We all have wishes. Things we long for, dream about, hope of. And I believe that taking care of our minds, bodies, and spirits is a pre-requisite to living a full and abundant life. A life that is full of wishes coming true. This beautifully written client spotlight could not capture these sentiments more completely. Imagine the possibilities when your whole health comes first.
Inside my body, my wishes circle my heart like little fish. Sometimes, when there is extra desire in a wish, that wish escapes from its place and wriggles up toward my throat. The wish can no longer be contained, and it grows so big that it keeps swimming, up past my throat into my eyes, where it finally gets released as tears. There are lots of things I wish for, but there are very few that have the potency to move me to tears. In fact, lately there has been just one, a yearning I feel more deeply than any other—the hunger for more human connection.
Actually, the word “connection” seems too casual, like something you can achieve with the barista at your local coffee shop as you purchase your daily cup of caffeine. Perhaps what I am talking about can be more accurately termed “bonding,” or “intimacy.” On one level, I want friends – genuine friends with whom I can be myself, and who like me for who I am, not what I can do for them. I want friendships without unspoken rules or contingencies, where communication is direct and honest. For as long as I can remember, I’ve had this longing—for loyal, equal friendships with people who value me as much as I value them. I observe other people in their intimate pairings and I think: I want that.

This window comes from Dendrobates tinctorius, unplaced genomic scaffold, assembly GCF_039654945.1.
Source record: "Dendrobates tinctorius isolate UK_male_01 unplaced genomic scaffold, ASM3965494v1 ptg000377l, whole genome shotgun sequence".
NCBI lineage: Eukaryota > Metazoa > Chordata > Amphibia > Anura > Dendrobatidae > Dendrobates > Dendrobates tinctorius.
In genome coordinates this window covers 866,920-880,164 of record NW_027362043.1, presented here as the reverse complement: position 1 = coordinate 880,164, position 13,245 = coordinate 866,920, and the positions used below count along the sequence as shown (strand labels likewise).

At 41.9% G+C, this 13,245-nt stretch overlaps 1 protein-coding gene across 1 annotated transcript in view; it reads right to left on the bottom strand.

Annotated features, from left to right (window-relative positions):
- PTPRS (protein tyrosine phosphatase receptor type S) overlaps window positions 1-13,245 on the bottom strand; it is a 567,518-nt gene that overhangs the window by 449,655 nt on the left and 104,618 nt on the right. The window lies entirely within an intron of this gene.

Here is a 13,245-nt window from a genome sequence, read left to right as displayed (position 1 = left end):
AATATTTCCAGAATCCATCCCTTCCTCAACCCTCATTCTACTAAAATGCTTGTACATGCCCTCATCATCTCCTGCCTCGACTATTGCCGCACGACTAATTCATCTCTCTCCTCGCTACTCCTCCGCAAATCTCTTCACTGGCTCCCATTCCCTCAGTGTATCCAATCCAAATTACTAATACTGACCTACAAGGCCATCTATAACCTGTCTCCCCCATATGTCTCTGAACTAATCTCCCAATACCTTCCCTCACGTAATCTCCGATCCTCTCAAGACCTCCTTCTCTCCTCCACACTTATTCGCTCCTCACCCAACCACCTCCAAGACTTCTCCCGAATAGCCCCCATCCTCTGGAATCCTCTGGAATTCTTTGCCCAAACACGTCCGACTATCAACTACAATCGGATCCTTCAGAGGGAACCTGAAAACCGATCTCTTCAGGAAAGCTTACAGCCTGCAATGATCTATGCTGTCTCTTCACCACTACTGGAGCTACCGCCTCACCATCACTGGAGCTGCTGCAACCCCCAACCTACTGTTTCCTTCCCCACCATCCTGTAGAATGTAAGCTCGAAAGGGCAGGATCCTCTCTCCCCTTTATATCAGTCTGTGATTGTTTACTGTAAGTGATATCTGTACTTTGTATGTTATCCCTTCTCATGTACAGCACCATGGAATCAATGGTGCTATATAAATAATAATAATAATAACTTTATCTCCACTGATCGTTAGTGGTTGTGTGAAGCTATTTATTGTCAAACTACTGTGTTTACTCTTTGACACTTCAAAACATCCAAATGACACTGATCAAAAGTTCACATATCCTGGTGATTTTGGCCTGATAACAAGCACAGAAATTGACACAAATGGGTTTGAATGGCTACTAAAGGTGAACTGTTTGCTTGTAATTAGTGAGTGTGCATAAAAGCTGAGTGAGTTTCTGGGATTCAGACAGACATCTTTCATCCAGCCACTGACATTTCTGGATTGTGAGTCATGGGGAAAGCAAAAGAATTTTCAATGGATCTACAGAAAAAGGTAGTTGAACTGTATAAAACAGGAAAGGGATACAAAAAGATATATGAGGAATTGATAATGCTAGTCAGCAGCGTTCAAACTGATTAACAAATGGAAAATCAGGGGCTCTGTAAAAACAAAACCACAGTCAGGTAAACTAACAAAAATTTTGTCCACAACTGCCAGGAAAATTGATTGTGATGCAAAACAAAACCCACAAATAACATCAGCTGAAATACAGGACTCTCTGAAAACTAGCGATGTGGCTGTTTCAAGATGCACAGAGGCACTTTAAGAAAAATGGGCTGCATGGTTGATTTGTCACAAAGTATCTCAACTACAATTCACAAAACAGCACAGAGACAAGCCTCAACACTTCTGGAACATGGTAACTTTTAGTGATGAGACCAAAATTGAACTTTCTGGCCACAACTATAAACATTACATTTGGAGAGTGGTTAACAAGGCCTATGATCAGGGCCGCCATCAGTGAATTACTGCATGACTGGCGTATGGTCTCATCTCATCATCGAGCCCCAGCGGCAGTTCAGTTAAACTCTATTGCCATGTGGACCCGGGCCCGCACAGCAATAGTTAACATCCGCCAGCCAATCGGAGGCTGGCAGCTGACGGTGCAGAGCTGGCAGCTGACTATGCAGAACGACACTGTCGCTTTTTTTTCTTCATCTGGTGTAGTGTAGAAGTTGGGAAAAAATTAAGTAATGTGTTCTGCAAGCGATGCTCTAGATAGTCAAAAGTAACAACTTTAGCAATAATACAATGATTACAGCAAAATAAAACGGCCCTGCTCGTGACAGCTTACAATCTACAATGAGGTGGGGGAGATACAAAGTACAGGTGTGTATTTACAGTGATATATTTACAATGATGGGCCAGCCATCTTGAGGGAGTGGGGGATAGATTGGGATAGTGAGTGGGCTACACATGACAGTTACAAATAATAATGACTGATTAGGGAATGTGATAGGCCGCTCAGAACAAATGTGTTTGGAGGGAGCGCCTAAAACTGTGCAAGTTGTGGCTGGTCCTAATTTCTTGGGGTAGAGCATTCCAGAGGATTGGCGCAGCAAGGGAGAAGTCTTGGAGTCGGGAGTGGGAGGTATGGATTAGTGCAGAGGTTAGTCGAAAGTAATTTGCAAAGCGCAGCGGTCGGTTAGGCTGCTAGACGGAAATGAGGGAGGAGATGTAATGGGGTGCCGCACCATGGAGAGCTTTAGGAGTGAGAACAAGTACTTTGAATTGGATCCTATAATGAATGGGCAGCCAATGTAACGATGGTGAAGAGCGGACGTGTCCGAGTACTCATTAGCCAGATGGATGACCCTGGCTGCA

Yet the notion of taking direct action is relatively new. My hunger pangs for connection are sharper and more acute than those I felt during the years that I starved myself from food. For such a long time, this appetite for intimacy went unacknowledged, sublimated with a much more easily satisfied fixation on food and body. How relatively easy it was to focus on miles run and calories consumed, rather than on developing intimacy and friendships with other people, people who would surely judge me, deem me unacceptable, and leave. This strategy of displacement worked brilliantly for many years, until, suddenly, it didn’t.
After years of working on recovery, I finally realized that all the attention I lavished on food and body would never be reciprocated, that I would always be alone unless I actively took steps to make room for other people. This new awareness marks one of the many shifts that has taken place inside me since I first made my commitment to recovery. The possibility of opening doors and cultivating relationships at once scares and intrigues me. I look forward to exploring this further.
What do you wish for?